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Europe’s refugee crisis: The IMF’s & Gaddafi’s role

As Félix Houphouet Boigny, the Ivorian founding father said once: « A hungry man is not a free man, cause poverty and hunger prevent him to overcome basic needs of life, to behave like a sensible man. » Appaling levels of poverty, an ensuing economic crisis and wars that the world is experiencing currently in the 21th century and that has led to a huge European refugee crisis from an African point of view, is the consequence of the failure of the political, economic and cultural world order sponsored by United States of America.

The failure of the IMF’s policies & Europe’s refugee crisis

Indeed, the failure of financial and economic reforms induced and at times almost imposed by the IMF and World Bank in developing countries since 1990 have worsened the social conditions of people in developing countries, particularly in Africa. These reforms inspired by ultra liberalism through several privatizations have weakened African States considerably, preventing them to assume their basic economic and social duties towards their populations so the common rationale. Therefore, these weak African States, unable to get the grip politically and economically on their own population, as the famous american economist Joseph Stiglitz used to say, are some of the weak links of the world chain.

All that was needed for this explosive configuration was just  a small trigger element to explode, and this element appears to be the struggle for global leadership between the USA on the one hand and Vladimir Putin’s new Russia project on the other hand.

Gaddafi contained Europe’s refugee crisis in the past

It’s well known in Africa  that Muammar Gaddafi, the late Libyan leader, was the key element in the containment system of African migrants. For, this migrant phenomenon isn’t something new since poverty in Africa has always urged people to desert their homeland trying to make a living in Europe. However,  while Gaddafi was still in power North African (Arab) countries (Morocco, Algeria, Tunisia, Egypt and Lybia) exetered some form of control over it.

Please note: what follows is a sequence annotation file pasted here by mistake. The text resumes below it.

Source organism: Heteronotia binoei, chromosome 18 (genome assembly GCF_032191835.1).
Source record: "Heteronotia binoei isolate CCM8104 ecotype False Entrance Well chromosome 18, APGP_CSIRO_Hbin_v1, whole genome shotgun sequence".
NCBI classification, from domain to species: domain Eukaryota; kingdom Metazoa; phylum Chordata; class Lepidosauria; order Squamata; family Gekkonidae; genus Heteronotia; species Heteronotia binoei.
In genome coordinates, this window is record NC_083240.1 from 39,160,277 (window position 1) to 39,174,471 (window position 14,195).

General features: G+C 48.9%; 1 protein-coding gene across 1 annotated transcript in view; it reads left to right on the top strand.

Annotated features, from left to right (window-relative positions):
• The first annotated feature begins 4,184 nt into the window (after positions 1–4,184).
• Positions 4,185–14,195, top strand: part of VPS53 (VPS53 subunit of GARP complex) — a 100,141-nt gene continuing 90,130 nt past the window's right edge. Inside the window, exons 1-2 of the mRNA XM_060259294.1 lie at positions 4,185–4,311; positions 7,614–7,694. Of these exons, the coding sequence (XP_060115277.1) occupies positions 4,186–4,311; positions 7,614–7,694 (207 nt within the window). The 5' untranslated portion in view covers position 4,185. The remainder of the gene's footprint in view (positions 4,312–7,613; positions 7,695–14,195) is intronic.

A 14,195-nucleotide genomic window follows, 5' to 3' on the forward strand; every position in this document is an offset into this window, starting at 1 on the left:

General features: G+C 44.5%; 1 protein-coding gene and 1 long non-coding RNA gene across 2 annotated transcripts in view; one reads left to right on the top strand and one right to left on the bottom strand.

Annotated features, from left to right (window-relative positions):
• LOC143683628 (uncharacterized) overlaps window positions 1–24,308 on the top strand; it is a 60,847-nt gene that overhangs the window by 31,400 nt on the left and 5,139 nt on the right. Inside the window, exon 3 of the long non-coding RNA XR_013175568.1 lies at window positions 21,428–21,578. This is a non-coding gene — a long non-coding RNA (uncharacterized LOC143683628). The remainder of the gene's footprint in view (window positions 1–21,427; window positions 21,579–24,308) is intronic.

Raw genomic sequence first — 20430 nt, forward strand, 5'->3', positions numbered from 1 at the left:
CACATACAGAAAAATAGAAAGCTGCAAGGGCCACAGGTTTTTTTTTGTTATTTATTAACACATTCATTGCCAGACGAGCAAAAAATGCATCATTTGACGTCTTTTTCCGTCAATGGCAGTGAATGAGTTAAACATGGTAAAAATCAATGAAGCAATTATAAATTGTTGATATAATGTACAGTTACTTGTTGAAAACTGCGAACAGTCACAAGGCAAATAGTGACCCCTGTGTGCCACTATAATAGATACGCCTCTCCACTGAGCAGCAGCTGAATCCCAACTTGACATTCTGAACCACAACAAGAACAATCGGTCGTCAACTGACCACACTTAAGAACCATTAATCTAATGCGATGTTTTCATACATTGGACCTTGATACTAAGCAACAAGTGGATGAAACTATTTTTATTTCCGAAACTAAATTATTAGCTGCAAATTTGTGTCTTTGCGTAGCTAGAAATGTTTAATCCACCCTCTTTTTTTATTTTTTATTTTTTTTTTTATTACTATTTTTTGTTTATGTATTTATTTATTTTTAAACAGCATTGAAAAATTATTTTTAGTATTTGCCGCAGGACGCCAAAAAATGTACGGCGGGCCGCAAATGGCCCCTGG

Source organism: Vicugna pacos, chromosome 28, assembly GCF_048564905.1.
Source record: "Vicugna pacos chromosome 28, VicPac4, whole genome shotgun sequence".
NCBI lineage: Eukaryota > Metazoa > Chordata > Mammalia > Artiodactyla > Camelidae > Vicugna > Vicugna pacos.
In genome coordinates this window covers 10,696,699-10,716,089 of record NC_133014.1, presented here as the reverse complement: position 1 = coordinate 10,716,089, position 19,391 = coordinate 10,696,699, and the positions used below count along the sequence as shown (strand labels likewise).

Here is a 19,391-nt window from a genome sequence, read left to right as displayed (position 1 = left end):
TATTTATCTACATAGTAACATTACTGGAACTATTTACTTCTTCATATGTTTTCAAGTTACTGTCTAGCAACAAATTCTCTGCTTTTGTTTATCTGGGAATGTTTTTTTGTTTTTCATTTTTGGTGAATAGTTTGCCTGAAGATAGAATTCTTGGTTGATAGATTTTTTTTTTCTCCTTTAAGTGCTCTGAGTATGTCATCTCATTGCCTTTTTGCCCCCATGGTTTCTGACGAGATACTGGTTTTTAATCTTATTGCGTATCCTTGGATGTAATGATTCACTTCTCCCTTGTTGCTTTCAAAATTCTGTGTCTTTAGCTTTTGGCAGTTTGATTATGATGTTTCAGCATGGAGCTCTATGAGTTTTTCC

But having liquidating the Libyan leader Muammar Gaddafi has left the Libyan territory somewhat in a state of anarachy and thus has completely destabilized the containment system of refugees formed by North African States. What is worse,  jihadist networks such as « Al Qaeda » in this area of Africa have seized this chaotic situation in Libya. They did not only take over weapon deposits from Libya, but also entered among the ‘refugee business’ in order to finance their own cause ultimately leading to further destabilization of North African countries.  As a result, today the regimes of those countries more concerned with their own survival than with Europe’s current refugee crisis since.

Since then, African people in this context with all the gates toward their ‘el dorado Europe’ seemingly open are massively taking their chance to seek a better future in Europe. Some Europeans don’t understand the motives of these migrants who are ready to risk their lives just to reach Europe and earn their part of the European dream.